Agriculture

Beauty and the Bees

I spent the day yesterday at Tree to Me, an organic orchard in the Similkameen Valley.

The apples were in bloom. Before grafting some apple trees and maintaining the grafts I put into a dozen apricot trees and a couple dozen apple trees I worked on last summer, I went out to meet the crew. They were getting into their work.

Right in.

Very far in, indeed!

Bees and wasps of all kinds were filling the trees.

 

These are a block of red-fleshed apples. The colour is on its way early!

Beloved of the sun.

An enterprising beekeeper put his hives up on the hill just down the road. They volunteered to help out. Who wouldn’t!

We should get started on a bee tourism program.

One day a year. It wouldn’t just be me out their celebrating then, after the tomato planting crew had gone home.

Well, OK, me and the bees celebrating.

So many flowers, it was hard to know which one to take a picture of. I think the bees had the same problem.

I tell ya, when we were pruning these I had five layers of wool and a windbreaker, three layers of socks and felt pack boots. The wind was whipping down off the Nickel Plate like a glacier.

Today, though, the soft landing.

Any old farmer will tell you, sure, we grow apples to make a living, but, I promise, it’s for days like this.

You’d come on an apple tour on a day like this, right?

You’d, like, go for a walk among the bees? 

They’re drunk on nectar. Nobody’s stinging nobody today.

There’s so much bad news in the world about bees, but not today, not here.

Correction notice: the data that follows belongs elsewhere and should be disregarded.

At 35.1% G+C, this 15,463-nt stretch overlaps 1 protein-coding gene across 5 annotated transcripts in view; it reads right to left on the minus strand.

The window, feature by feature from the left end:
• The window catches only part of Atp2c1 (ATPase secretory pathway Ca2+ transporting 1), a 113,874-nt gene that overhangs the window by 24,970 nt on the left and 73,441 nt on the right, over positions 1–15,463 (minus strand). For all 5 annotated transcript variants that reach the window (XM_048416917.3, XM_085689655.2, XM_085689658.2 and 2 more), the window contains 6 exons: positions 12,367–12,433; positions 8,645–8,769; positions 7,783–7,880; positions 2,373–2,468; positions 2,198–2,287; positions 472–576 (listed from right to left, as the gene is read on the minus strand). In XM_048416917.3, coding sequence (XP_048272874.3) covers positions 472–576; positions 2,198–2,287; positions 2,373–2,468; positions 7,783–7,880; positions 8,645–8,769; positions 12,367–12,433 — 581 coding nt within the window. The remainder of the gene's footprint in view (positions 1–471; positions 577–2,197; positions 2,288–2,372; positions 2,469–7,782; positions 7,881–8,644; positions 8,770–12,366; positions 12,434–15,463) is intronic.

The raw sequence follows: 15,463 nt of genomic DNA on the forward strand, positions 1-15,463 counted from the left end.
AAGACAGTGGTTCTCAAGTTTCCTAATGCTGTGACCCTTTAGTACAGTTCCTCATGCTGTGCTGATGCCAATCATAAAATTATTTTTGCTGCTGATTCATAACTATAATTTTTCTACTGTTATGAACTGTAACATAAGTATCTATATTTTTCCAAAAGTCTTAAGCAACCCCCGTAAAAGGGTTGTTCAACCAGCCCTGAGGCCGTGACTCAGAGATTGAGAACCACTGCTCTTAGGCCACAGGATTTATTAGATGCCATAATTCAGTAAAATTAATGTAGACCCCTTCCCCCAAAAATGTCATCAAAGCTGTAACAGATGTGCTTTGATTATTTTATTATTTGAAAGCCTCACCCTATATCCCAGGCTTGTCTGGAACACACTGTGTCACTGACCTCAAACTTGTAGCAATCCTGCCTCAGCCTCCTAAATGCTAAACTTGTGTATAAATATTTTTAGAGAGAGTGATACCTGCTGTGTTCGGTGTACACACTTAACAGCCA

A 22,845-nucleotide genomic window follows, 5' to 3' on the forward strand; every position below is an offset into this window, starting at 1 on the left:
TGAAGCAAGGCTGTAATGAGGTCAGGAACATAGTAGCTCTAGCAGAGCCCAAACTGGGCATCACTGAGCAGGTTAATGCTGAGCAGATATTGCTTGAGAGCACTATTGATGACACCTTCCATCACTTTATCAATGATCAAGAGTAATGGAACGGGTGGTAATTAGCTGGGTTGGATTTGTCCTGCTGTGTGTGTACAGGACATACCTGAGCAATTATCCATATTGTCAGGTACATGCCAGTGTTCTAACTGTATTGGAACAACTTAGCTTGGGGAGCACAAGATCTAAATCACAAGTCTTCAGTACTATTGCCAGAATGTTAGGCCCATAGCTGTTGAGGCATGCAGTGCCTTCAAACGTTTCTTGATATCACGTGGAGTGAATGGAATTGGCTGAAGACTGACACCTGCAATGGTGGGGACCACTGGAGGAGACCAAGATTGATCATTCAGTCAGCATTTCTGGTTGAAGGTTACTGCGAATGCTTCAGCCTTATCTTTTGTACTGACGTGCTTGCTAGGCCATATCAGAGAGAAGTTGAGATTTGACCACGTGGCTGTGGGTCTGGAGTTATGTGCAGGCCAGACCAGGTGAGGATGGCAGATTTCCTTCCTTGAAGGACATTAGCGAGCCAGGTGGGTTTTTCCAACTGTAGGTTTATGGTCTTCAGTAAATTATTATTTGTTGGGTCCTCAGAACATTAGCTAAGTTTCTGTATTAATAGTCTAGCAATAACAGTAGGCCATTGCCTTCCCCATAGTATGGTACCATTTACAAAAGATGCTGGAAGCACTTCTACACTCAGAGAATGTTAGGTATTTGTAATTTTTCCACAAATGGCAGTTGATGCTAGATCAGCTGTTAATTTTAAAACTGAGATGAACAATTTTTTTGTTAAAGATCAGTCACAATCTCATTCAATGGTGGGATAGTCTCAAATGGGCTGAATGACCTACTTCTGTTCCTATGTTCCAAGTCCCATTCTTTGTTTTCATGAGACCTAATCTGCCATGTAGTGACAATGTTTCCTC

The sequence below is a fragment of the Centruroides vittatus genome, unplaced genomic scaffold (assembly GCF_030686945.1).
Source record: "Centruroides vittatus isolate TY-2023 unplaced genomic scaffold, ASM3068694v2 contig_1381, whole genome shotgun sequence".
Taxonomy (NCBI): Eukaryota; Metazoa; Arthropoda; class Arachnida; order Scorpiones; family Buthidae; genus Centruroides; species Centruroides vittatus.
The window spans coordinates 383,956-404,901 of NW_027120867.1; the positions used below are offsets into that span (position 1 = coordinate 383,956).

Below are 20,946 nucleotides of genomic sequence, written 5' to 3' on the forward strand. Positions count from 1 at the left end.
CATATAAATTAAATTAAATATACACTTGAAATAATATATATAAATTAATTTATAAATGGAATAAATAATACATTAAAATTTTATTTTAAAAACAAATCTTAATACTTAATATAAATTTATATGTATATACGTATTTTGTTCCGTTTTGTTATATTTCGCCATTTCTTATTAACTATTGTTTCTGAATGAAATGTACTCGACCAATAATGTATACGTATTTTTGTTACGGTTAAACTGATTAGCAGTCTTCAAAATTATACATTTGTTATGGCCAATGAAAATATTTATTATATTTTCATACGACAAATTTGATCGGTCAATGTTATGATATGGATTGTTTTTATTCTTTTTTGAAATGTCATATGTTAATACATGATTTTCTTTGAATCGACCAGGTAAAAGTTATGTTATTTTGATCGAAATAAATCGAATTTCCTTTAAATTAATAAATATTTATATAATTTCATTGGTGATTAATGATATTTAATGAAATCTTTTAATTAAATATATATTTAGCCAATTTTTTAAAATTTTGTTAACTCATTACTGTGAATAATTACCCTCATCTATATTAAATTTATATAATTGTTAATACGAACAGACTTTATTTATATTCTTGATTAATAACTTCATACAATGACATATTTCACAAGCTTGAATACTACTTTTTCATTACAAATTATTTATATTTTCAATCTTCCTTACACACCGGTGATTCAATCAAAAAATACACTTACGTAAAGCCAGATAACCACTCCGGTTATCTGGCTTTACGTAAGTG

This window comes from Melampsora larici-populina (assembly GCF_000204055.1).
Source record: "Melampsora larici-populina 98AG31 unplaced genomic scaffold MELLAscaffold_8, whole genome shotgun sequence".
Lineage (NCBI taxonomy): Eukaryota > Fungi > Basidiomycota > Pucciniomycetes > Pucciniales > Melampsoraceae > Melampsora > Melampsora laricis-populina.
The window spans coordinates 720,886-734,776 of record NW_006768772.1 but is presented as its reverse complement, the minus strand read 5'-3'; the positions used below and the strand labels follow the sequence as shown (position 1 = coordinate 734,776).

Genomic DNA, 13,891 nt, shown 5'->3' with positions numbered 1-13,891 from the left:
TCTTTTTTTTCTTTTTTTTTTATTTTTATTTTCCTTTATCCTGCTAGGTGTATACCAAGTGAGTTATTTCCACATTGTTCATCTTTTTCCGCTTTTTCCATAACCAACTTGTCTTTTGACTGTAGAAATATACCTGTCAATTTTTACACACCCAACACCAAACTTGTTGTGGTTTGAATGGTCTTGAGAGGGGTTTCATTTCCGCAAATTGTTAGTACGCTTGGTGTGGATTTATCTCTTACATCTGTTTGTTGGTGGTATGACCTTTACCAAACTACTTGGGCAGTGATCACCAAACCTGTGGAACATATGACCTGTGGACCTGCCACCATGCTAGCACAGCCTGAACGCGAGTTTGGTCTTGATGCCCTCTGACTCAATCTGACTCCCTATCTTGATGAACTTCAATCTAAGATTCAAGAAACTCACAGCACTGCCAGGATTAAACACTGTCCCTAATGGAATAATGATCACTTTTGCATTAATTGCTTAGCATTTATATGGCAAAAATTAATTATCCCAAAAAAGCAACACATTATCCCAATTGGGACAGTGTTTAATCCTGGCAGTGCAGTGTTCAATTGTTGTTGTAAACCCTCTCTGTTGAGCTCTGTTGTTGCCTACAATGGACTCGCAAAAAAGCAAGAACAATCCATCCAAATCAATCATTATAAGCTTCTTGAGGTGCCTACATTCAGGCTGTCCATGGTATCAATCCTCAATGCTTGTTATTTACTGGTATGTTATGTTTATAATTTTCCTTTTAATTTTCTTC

To manage pests in this orchard of plums, peaches, nectarines, apricots and apples, I provided the orchard manager with a breakdown of control measures: 18 included chemical applications of some kind (all organic) as a last resort; 78 included other interventions.

Yes, we do work like this for the bees. We also do it so that we can walk through the bees and share this day with them on Earth. On any non-organic orchard, these blossoms would all be poisoned by this point, to reduce thinning labour later, but let’s face it: you’d like to work among these trees, right?

Just think what kind of a person would want to stop you from that. The image below shows a malus x micromalus crab. We’re going to select them for roots this year.

We all need good roots.

11 replies »

  1. What a wonderful post Harold. Made me very homesick and brought back memories of Ann McClymont Primary School, where in the corner of the play field by the irrigation pumping house and the crab apple tree, the grass grew so fast you could see it, the dandelions floated gold on ten inch stocks, the bees buzzed and the irrigation flume overflowed with bubbling cold mountain water. We’d make boats out of new crab apple leaves and send them racing along the flow, faster than we could run.

    Liked by 1 person

    • I had a really sucky title…and just as I pressed posts this one buzzed into my head, I laughed, et voilà!

      >

      Like

  2. Let me add to the love, for the post and the apple trees blooming everywhere and for the bees. And especially for the photos that show the bees doing their thing at those gorgeous blossoms with the hills in the background, it’s all there. Your joy spreads beautifully.

    Like

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